Having a policy on what happens to normal working operations in the event of severe weather conditions is advisable so that employees know where they stand on these occasions. The consequences of severe weather conditions can have an effect on employee’s pay, dependent on your contractual position, so it is best that your rules are laid out clearly and can prevent confusion when the need arises.
Common workplace problems
The following are some of the most common problems caused in the workplace by adverse weather conditions:
- you cannot open the workplace
- you can open but cannot operate as normal because, for example, normal deliveries cannot be made
- your employees cannot get to work because the weather conditions mean they cannot leave their house e.g. they are snowed in
- your employees can get to the workplace but cannot perform normal duties because of the conditions e.g. drivers
- your employees cannot get to work because their normal transport method is affected
- your employees’ normal childcare arrangements break down because the school/nursery is not open, or is closed early.
General duty to ensure employee welfare
You have a general duty under health and safety legislation to ensure the health, safety and welfare of your employees. You should not encourage your employees to travel in dangerous weather conditions, although you can expect all reasonable efforts be made by the employee to get to work. The duty to ensure employee welfare also includes providing employees with the necessary clothing and equipment to carry out their role in adverse weather and your general risk assessment should be referred to in order to re-appraise the risks involved in employees carrying out their work.
Your normal notification procedures will apply to absence or lateness caused by adverse weather.
Payment to employees who cannot get to work
If the workplace remains open but employees are absent from work because of the conditions or because their normal transport method is unavailable, then the employee is on unauthorised absence – even if they have notified you of their absence – and should be managed as such. This is likely to mean that the employee will not be paid for any days of absence, or for any time missed because of lateness.
Although deducting pay would normally be the default position, you may decide to exercise discretion due to the exceptional nature of the absence and maintain full pay. If you do this, you should apply your discretion consistently on each occasion in order to avoid any grievances on the grounds of unfair treatment and the risk of discrimination claims.
Alternative arrangements for employees who cannot get to the workplace
You may be able to agree alternative arrangements with an employee who is unable to get to work because of adverse weather which would guard against loss of pay e.g. agreeing that the employee work from home (subject to the employee having the necessary equipment to do so effectively).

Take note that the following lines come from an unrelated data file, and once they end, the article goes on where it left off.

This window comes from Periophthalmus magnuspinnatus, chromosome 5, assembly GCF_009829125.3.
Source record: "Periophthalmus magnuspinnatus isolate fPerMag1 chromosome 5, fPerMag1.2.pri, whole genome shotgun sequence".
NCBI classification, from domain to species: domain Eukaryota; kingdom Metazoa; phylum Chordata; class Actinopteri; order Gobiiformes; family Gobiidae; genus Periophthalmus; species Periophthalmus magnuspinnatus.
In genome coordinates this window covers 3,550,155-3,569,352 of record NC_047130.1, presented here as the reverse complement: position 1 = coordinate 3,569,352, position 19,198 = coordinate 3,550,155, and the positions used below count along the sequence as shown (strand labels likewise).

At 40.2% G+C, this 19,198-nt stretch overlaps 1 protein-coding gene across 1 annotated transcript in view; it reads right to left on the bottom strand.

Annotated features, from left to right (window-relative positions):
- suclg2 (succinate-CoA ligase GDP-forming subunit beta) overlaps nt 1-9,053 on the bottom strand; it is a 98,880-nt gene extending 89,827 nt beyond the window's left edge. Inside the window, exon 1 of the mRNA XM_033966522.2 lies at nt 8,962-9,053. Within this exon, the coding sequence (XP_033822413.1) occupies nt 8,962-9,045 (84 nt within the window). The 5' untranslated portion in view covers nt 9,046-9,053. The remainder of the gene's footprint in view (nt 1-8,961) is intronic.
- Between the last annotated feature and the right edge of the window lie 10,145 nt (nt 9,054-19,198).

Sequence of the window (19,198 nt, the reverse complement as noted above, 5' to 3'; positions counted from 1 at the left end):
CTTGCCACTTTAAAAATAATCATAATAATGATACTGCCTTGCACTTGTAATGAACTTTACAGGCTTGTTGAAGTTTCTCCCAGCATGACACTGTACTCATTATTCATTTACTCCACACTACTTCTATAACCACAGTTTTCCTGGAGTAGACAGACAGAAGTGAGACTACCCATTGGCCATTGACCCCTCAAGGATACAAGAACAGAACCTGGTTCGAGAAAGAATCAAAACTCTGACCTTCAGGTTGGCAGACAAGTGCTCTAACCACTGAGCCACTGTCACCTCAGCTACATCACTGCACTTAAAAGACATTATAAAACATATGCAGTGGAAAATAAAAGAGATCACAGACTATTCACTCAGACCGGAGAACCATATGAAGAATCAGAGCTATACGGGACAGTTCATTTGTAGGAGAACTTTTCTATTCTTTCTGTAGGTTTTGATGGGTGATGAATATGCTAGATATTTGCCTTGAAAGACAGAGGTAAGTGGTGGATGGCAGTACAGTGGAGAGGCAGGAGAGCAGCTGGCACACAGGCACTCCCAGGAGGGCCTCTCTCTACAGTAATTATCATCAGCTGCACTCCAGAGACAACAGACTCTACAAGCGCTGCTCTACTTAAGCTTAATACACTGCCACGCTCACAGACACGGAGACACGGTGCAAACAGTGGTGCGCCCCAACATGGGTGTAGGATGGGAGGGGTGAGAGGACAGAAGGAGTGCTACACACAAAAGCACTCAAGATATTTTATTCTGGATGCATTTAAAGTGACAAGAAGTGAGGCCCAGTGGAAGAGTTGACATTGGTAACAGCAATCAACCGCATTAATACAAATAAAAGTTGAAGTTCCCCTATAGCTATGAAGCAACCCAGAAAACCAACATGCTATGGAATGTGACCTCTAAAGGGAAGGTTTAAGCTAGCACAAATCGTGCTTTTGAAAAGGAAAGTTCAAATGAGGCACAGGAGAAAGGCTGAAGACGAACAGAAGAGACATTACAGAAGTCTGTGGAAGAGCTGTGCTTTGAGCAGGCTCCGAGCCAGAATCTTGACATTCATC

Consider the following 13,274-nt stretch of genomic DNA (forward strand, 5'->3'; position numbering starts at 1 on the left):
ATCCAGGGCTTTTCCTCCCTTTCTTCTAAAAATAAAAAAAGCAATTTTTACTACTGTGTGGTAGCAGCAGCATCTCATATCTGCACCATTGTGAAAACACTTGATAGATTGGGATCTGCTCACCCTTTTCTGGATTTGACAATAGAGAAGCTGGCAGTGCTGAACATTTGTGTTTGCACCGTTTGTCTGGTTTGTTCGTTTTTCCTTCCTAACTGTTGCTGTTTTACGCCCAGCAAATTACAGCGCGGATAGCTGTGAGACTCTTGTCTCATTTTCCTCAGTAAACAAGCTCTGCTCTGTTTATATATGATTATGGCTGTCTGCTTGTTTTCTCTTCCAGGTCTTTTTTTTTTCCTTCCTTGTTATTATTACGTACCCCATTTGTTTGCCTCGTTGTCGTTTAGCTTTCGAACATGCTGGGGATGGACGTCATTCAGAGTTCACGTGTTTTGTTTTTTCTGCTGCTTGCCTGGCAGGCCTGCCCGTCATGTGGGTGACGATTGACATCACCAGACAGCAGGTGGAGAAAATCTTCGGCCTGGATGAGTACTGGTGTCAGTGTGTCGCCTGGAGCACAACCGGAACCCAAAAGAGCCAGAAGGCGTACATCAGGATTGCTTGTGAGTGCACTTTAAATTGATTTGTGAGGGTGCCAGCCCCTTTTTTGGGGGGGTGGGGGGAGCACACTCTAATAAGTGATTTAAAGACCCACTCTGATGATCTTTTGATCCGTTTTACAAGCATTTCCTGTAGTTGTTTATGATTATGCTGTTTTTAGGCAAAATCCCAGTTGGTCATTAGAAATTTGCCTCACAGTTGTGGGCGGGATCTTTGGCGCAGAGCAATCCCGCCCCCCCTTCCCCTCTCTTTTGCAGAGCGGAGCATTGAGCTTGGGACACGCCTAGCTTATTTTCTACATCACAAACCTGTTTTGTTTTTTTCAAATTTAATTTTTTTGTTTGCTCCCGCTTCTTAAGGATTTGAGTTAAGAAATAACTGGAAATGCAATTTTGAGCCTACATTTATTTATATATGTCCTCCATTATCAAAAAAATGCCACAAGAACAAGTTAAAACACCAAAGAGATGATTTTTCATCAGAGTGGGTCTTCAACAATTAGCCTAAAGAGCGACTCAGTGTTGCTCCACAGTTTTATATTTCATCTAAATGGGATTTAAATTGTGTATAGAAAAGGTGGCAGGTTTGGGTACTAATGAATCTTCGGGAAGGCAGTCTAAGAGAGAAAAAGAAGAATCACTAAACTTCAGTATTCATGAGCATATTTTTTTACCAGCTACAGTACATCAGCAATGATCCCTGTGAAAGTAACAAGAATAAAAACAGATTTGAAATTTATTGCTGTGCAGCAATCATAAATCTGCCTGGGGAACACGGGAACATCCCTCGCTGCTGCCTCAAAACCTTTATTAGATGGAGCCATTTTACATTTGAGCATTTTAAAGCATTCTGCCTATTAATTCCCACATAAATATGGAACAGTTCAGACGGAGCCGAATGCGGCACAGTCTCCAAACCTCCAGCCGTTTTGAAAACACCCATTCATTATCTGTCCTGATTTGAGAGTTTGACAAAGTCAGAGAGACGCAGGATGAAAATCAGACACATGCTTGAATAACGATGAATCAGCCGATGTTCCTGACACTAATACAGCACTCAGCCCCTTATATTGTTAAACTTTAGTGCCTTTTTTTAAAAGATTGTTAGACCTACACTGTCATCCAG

Payment to employees when the workplace is closed
If the employer is unable to open the workplace because of adverse weather, the situation is different because no work is being provided. In these circumstances, normal pay would be due. However, the existence of a lay-off clause in employees’ documentation would alter this. If an employer is temporarily unable to provide any work to its employees and has a lay-off clause providing for no pay during lay-off, employees may be placed on lay-off until the workplace can open again. Employees with one month’s service would be entitled to statutory guarantee pay (SGP) for each workless day subject to the maximum duration.
The same would apply where the workplace was open but could not operate as normal due to no deliveries being able to reach the workplace etc. In this case, you may be able to find other work for the employee to do which is different from their normal tasks.
Employees with young children
Even though their own journey to work may not be affected, some employees may find themselves in the position where their child’s normal care arrangements are not available – because the school or nursery is closed – and therefore need time off to look after their child. Where normal childcare arrangements break down, employees are entitled to take time off for dependants and it is likely that one or two days may be needed to cover the period of bad weather. Time off for dependants is unpaid.
If you need help managing your employees when adverse weather has affected work, or need help creating a adverse weather policy, contact our CIPD accredited HR Consultants at aspire cambridge on 01223 855441.